But we were in a world class bouldering destination that was undeniably one of the best, having been compared to places such as Fontainebleau. And hey, you can’t get a true southern spot in France.

I’ve also discovered that the freedom of running around a boulder field is GREAT for my adult ADHD.

I want to acknowledge Alma’s pussyhat more than I want to talk about the climb. Photograph by Tim Foote

Every sloper felt huge to my hands, but the prime temperature was crisp enough for me to trust my feet. Smooth slopers and moderately stressful mantling top outs are, again, my anti-style, but still, I walked up to each boulder with straight up Beyonce confidence (think: Single Ladies era).

It was totally fabricated, of course, but I attempted Bum Boy with no expectations, a fantastic spot, and cheers of encouragement from above. I slapped those giant slopers with intention and let good friction and cold weather do the rest of the work.

Hey guys, I bouldered AND I did it with shaky Elvis leg.

Photograph by Tim Foote

Pushing the boundaries of your comfort zone is awkward and uncomfortable because to do it, you have to enter a fairly uncomfortable place for a little while. My human brain is wired to seek out what feels safe because I, like most people, am a creature of comfort. But when I start to get a little too comfortable, I am reminded to allow myself a chance to slip into the discomfort of uncertainty.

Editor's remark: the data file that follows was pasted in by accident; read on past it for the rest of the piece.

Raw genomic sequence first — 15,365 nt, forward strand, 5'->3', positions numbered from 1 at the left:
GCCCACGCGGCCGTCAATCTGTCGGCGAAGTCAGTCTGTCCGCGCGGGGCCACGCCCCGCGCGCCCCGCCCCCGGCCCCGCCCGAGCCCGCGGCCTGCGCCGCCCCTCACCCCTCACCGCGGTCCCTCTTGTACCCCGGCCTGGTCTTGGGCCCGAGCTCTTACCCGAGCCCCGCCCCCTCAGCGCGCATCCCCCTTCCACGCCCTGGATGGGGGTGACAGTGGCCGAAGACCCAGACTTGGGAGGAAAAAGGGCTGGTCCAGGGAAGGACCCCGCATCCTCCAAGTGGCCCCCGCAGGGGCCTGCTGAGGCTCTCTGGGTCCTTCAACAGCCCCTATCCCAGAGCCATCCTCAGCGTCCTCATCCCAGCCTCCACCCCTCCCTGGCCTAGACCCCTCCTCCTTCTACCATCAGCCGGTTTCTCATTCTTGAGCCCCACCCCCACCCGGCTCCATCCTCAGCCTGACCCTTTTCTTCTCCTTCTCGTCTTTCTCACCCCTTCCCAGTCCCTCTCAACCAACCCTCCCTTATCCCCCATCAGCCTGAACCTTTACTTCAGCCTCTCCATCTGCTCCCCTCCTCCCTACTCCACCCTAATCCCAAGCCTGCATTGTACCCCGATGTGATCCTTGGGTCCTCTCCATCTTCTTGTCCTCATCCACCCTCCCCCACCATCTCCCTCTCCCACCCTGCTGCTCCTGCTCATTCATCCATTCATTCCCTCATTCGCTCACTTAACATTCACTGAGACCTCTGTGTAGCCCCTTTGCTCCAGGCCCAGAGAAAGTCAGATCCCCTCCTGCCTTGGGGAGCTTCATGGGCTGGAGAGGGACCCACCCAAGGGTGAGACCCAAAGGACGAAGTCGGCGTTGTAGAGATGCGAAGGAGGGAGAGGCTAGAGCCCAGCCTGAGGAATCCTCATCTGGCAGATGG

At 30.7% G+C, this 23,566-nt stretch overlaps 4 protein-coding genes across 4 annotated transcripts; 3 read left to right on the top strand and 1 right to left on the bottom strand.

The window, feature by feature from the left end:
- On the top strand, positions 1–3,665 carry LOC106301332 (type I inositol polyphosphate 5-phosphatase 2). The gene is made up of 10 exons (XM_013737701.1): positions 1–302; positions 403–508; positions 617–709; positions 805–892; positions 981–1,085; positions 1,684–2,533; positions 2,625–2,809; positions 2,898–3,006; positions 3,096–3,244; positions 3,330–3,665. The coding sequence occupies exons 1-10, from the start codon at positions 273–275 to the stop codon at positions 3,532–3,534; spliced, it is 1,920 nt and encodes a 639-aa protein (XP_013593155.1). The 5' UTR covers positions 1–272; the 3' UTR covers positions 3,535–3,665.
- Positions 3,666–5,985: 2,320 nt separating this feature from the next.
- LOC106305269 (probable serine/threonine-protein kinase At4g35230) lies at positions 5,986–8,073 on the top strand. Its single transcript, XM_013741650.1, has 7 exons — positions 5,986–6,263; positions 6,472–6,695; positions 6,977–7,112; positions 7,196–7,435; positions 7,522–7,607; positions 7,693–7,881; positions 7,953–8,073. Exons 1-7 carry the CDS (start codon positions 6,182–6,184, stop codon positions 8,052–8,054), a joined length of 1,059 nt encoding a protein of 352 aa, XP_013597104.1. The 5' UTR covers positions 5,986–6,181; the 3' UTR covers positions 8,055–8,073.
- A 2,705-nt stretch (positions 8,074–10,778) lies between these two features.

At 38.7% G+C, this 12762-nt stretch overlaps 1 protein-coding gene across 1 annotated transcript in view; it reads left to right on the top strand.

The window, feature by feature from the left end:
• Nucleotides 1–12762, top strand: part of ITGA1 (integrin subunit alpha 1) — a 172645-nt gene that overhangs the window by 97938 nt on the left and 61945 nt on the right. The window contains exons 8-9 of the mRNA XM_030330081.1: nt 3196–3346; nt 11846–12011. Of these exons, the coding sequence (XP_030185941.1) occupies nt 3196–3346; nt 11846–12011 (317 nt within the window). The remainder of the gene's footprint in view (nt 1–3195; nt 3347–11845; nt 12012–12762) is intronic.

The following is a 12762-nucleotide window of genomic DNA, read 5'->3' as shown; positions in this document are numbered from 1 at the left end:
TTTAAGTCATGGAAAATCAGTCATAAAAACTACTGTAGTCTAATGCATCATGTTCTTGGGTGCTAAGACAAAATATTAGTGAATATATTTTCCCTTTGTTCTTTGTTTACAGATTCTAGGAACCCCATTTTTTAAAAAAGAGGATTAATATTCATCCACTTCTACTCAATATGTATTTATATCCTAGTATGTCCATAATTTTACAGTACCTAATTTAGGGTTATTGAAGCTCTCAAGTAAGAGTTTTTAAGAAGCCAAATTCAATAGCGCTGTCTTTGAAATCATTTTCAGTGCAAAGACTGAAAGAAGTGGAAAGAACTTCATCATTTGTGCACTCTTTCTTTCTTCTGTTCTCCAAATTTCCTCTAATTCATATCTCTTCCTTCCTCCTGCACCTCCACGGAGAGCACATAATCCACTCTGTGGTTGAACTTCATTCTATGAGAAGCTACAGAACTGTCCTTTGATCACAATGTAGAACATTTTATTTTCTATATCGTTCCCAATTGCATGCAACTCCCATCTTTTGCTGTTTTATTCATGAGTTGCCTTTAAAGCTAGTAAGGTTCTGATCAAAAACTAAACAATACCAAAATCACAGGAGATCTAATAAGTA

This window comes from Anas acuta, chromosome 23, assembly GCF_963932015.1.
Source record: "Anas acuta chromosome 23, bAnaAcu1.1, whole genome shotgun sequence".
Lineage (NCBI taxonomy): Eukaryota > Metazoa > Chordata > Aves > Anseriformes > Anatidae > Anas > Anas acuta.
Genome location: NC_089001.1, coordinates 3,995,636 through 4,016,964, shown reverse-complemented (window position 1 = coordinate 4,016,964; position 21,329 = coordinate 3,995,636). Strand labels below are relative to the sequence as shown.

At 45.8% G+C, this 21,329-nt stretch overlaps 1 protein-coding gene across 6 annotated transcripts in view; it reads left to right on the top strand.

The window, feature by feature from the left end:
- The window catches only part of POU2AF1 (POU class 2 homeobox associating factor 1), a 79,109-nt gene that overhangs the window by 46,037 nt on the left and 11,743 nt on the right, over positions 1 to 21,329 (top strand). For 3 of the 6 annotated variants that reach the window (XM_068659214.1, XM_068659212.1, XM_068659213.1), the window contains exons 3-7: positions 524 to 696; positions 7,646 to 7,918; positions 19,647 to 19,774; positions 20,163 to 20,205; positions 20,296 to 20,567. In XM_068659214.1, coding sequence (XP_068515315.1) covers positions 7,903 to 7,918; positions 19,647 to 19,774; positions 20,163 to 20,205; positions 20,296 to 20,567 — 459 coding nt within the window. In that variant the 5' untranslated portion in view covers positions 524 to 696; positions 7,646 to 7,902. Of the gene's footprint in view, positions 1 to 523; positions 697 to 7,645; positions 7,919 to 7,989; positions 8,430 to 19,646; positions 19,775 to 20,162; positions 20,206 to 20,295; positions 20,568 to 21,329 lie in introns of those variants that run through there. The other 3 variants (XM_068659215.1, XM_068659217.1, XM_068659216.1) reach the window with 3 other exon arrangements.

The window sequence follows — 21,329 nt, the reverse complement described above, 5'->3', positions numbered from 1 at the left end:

Leaving a safe place means leaving a neutral, comfortable state and suddenly increasing an amount of relative anxiety. But maybe that’s how we maximize our performance. Have you ever left something to the last moment, and then turned the superhero mode on and just got that shit done? With just the right amount of anxiety in our brains pushing us, we keep moving until the task is complete. A little bit of healthy stress can actually prove to be a powerful motivation to get to the top, whether it’s a job, a boulder, or a mountain.

Both states of mind have a time and a place. Comfort zones don’t necessarily “hold us back” and are just more of a natural state of mind. We need a space to live in where we have patterns and routines with minimal stress because that’s when we really process things the best. Stepping outside of that zone creates new perspectives that we are clearly able to see when we step back in.

I found a roof crack. Back in my happy place/comfort zone. Photograph by Tim Foote

I can count on fairly steady performance when I live within my own comfort zone, but every so often, getting outside of it is necessary if I want to challenge myself and create an opportunity for optimal performance. I want to be challenging myself by asking the question, “Can I do this?” more than I want to live with the certainty of “I can do this”. Venturing beyond what you know is kind of a big deal because you can only grow if you are willing to try something new. The way that you start is by doing one thing differently.